Turkey Numbers Down
6/17/10 – More of Wisconsin’s turkey hunters left the woods empty-handed this spring. The state D-N-R said about 47-thousand birds were shot in the spring turkey season. That’s down almost 10-percent from a year ago. About 700 fewer people tried their luck, as 217-thousand hunting permits were issued. Those hunters had a success rate of 22-percent – two points lower than last spring. Experts said the brood production was lower as the result of last year’s cool summer, and a wet spring in 2008.
Raw Milk Ruling Delayed
6/17/10 – A Dane County judge has delayed ruling on a lawsuit concerning the sale of raw milk directly to customers. The court was supposed to take up a request to dismiss the suit yesterday. Grassway Organic Farm maintains it is in accordance with guidelines from a 1993 state law and a 2002 court ruling. The procedure has members drawing the unpasteurized product directly from the bulk tank. The company says state ag officials have had full knowledge of their operation since day one – even allowing their retail license to be renewed 2007.
Evidence Recovered In Vehicle Break-In
6/17/10 – The Beaver Dam Police Department is investigating evidence left at the scene of a vehicle break-in. According to department records, the incident on the 200 block of Beaver Street was reported Tuesday afternoon. The cell phone of a 17-year-old male was found in the vehicle. At last word, authorities had made contact with the suspect’s family but not the suspect. The phone was entered into evidence.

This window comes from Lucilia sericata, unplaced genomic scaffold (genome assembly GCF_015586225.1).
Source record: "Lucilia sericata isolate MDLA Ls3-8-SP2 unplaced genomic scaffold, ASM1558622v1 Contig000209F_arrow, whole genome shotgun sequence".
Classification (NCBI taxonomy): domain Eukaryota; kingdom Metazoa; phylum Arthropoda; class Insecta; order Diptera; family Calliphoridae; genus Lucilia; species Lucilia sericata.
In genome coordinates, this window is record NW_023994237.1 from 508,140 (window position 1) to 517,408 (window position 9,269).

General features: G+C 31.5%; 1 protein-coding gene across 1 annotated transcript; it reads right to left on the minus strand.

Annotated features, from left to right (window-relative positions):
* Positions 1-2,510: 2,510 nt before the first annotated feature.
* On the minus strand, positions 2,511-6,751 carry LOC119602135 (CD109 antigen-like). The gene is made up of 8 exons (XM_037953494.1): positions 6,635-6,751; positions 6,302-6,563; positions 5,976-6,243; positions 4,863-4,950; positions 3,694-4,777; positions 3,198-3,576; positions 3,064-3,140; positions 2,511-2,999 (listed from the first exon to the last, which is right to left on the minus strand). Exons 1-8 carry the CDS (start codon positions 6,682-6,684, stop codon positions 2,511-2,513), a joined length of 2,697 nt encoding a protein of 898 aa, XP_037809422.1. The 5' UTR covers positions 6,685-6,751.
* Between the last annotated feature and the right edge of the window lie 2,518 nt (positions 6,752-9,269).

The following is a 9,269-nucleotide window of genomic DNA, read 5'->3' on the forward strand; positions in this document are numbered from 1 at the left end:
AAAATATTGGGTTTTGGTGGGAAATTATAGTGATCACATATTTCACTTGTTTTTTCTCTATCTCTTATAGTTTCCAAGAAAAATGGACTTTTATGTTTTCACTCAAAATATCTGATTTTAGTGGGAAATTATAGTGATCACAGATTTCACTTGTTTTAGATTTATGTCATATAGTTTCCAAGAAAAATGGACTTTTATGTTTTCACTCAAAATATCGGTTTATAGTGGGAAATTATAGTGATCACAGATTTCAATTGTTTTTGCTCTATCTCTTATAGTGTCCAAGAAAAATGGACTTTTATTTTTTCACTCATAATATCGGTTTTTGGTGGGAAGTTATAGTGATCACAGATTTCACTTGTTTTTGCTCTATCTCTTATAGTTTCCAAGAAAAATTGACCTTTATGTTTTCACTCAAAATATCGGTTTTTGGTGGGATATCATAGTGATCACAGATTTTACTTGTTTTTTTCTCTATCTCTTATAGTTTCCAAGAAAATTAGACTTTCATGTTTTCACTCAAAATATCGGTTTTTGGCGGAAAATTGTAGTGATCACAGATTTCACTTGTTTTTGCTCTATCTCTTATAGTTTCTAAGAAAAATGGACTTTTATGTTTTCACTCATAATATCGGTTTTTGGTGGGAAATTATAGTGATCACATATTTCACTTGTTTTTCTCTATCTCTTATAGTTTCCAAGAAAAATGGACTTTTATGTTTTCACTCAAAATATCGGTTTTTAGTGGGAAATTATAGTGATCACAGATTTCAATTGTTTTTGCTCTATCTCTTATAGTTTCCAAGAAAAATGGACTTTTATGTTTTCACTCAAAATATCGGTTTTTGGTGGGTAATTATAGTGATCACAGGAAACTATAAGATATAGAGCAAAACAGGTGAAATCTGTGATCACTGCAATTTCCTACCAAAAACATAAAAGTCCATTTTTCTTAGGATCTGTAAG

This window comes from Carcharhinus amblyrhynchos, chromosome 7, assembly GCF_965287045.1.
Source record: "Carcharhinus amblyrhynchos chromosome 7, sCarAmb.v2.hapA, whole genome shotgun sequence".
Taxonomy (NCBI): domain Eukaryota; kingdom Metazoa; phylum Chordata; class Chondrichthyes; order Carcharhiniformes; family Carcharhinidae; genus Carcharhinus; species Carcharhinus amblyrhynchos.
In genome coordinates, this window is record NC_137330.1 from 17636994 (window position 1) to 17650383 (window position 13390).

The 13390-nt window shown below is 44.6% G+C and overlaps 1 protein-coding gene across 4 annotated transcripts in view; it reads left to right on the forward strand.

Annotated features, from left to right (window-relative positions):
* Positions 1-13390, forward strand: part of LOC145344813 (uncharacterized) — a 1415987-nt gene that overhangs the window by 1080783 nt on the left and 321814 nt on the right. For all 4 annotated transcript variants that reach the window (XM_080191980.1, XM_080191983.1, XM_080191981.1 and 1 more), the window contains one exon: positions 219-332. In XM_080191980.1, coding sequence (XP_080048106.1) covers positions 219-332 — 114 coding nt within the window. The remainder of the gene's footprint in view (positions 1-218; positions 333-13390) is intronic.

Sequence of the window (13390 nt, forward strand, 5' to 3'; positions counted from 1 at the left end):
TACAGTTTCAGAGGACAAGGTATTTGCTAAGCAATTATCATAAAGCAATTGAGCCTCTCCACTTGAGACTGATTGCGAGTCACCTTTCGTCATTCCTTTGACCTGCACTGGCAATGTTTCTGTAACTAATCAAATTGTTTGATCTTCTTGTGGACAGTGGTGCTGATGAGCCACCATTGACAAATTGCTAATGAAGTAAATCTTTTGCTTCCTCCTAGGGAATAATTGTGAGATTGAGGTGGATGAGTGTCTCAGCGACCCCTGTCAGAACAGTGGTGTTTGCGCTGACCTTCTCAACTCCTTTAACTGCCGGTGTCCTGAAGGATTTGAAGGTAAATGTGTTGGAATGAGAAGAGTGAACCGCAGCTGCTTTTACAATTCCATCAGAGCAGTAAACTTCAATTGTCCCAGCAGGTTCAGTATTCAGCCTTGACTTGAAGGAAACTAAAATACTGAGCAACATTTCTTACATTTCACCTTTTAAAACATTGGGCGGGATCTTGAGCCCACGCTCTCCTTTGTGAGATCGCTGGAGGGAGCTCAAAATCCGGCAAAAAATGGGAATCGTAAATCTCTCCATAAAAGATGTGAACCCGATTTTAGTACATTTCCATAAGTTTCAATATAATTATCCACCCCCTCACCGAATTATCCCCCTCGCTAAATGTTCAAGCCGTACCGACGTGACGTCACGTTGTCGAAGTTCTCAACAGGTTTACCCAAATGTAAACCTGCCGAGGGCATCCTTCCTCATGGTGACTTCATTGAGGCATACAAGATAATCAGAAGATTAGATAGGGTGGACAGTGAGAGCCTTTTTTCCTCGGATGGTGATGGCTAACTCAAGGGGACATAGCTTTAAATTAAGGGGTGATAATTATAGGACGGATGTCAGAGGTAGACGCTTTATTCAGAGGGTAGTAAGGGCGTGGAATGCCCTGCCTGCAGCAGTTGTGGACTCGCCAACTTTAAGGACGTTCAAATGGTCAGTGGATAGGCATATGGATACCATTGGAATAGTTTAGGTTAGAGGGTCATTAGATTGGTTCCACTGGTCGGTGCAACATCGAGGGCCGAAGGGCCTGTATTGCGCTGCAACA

Warrant Issued For Sex Offender
6/17/10 – A bench warrant has been issued for a sex offender who failed to appear for a sentencing hearing. 19-year-old Cory D. Swatkowski was placed on deferred prosecution last November after pleading “no contest” to a felony charge of Third Degree Sexual Assault. The former Hustisford teen passed himself off as a 15-year-old to date a 13-year-old girl, who was assaulted following a school dance. The agreement was revoked in April after Swatkowski was charged with a burglary in Oshkosh.
Drug Czar In Milwaukee
6/17/10 – Milwaukee is among pilot cities hosting an open discussion with community leaders and teenagers about the The Influence Project. The campaign involves an interactive website with user submitted videos of teens talking about the influences around them, and what they do to resist drug use. Gil Kerlikowske, head of the White House Office of National Drug Control Policy, says the agency has “great partners” in Milwaukee with community groups and Police Chief Ed Flynn. The drug czar says Flynn is as much committed to preventing drug use, as enforcing laws against it.